The Delayed Harvest and Trophy Streams


The “D.H.” as most seasoned veterans refer to it as, does not have any relation to “keeping things on the D.L.” (That’s the “down-low” for those of us who aren’t antiquated to the urban dictionary).

Here in Georgia and in many other states, trout streams are designated as seasonal, year-round or delayed harvest.   Delayed harvest streams have special regulations from November 1 – May 14. The streams are generally stocked in November and afford us the opportunity to fish streams that have large quantities of fish.

I’m thankful for any fishing regulation the state puts in place that furthers my enjoyment and the quality and quantity of fish in our rivers and streams.  But I’m of the opinion that this is a program that could be improved on.

I realize there is an “us and them” mentality.  There are those who admire and put them back to catch them again, and those who admire them on their plates and depend on the states hatchery’s to put another on the table (of course this is a highly opinionated debate for another rant).  The state tries to appeal to both sides.  But why do we not have more rivers and streams here in Georgia that have special regulations in place?  Real regulations, similar to those of the year round fishing allowed at Duke’s Creek in Smithgall Woods?  If you have ever tried to reserve a spot to fish at Duke’s Creek, you will understand just how popular it is.  And if you’ve ever fished Duke’s Creek, you understand why it’s so popular.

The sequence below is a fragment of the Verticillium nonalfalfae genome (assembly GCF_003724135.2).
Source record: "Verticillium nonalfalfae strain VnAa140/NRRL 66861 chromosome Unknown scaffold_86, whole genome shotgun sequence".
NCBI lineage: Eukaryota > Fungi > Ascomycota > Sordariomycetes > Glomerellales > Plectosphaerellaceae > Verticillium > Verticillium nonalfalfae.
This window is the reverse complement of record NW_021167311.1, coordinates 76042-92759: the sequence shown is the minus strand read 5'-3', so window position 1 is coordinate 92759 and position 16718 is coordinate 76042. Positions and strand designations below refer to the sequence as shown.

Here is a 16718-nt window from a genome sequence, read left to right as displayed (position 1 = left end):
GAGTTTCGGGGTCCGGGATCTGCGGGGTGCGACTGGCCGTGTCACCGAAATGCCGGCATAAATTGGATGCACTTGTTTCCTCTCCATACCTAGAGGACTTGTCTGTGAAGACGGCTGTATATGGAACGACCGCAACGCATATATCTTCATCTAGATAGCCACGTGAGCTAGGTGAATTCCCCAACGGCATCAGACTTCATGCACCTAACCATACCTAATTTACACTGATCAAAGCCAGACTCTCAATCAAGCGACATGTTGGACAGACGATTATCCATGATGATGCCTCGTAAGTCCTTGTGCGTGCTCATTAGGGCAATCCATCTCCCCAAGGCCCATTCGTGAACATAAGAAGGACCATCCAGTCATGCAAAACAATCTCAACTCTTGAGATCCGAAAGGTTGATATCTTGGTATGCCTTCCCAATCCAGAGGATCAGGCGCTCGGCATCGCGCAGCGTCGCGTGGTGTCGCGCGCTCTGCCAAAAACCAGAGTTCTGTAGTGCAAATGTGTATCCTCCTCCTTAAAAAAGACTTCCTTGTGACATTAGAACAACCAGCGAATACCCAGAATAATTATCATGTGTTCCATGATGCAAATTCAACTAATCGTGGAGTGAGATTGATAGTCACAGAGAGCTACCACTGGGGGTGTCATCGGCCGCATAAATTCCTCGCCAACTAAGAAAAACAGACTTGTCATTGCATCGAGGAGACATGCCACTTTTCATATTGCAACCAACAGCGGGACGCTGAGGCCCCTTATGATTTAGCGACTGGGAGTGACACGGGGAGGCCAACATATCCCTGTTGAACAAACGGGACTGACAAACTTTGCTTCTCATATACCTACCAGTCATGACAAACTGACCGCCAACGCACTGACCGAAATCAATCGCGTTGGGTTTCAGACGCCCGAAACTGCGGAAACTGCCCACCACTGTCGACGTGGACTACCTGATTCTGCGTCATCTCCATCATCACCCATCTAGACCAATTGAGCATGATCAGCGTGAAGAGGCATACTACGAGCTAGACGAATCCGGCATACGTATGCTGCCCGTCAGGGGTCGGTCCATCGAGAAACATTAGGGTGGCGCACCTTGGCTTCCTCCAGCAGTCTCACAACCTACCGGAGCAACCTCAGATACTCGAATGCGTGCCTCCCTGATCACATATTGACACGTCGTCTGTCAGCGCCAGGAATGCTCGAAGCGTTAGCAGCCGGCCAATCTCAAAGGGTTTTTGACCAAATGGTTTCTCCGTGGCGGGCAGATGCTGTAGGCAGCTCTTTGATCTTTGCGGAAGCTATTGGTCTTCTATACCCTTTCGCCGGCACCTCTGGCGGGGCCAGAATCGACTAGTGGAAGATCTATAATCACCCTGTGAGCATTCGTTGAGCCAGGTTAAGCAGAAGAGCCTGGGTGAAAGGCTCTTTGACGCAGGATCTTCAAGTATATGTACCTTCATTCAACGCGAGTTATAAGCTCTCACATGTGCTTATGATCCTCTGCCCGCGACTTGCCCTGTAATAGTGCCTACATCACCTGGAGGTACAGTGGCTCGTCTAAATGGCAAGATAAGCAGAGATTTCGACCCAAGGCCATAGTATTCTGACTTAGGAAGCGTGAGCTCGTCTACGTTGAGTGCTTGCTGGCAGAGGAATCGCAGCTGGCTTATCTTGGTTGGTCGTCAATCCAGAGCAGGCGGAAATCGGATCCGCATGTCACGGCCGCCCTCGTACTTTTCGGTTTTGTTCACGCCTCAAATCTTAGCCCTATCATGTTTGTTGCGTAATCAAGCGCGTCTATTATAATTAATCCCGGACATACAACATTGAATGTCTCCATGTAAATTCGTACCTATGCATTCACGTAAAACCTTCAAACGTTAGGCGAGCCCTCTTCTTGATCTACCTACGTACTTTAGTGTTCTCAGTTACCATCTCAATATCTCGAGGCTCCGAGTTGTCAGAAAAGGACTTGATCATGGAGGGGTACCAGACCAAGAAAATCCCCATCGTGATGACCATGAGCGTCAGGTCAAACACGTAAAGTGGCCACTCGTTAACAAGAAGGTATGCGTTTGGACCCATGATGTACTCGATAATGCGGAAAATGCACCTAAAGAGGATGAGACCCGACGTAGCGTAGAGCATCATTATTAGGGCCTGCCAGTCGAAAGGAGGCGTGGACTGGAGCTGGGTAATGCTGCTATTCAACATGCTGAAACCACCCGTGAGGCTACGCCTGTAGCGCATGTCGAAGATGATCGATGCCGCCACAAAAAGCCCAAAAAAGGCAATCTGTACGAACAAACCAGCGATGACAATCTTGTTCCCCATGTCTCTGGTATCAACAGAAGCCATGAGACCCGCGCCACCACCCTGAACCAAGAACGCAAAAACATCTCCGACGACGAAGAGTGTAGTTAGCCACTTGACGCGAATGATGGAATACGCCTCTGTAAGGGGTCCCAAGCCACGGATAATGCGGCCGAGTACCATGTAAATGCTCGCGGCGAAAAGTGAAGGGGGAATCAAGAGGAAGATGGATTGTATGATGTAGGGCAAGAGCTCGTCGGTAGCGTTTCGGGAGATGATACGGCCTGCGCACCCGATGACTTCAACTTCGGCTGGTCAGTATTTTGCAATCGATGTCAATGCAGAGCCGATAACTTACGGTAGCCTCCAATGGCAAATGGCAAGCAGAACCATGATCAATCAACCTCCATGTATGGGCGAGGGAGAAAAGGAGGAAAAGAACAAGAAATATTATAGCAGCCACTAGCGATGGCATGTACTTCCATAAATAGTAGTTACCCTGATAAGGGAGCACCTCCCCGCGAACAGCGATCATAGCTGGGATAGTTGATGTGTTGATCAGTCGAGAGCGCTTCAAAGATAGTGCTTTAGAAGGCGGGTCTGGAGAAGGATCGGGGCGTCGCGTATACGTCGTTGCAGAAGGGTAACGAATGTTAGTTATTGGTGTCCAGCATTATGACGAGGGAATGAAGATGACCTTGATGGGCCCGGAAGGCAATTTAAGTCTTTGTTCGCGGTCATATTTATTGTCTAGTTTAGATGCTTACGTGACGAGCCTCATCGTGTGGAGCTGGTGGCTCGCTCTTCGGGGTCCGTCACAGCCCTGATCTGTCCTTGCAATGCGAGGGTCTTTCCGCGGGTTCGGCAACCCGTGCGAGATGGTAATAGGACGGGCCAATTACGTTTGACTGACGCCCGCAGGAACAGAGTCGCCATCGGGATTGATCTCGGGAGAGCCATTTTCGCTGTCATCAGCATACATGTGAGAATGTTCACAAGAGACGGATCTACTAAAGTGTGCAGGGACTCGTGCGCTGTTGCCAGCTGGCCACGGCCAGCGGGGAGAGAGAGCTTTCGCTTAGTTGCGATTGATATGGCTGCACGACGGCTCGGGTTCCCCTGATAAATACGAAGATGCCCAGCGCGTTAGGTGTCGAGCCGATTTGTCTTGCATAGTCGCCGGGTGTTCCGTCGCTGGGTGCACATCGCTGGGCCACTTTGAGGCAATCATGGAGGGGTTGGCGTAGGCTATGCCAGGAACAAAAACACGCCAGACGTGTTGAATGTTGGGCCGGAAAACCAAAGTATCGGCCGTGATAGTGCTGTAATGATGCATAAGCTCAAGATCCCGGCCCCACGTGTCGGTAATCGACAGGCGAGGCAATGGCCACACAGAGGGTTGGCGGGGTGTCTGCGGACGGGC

I think it’s wonderful that the state funds this public fly fishing paradise and manages it quite well.  So well that I’m suspicious that one day funding will get cut.  In the world of fishing and clean streams, it seems like nothing good ever lasts.  But myself and everyone I’ve told about Duke’s Creek is amazed it’s free.  Not even a parking fee.  Truth be told, I’d gladly fork out a Hamilton or two to fish there.  I think maybe the Georgia’s DNR should take some notes from its neighbors like North Carolina.

It’s really a shame that the average Georgia Joe or Jane has very few public places to enjoy what stream fishing should or could be.  Clean streams that are not overcrowded and hold trophy fish.

I just finished a trip this week to one of Georgia’s DH streams with some special folks.  I came away from the day wishing this creek was a year round catch and release fishery.  It’s a beautiful area and challenging fishing.  I’ll post the details of the trip soon!

If you’re new to the area, want to make a special trip or are just curious about any of the Georgia trophy or DH streams.  Send me a note and I can give you some ideas where to start.  Here is a link to more information from the GA DNR website: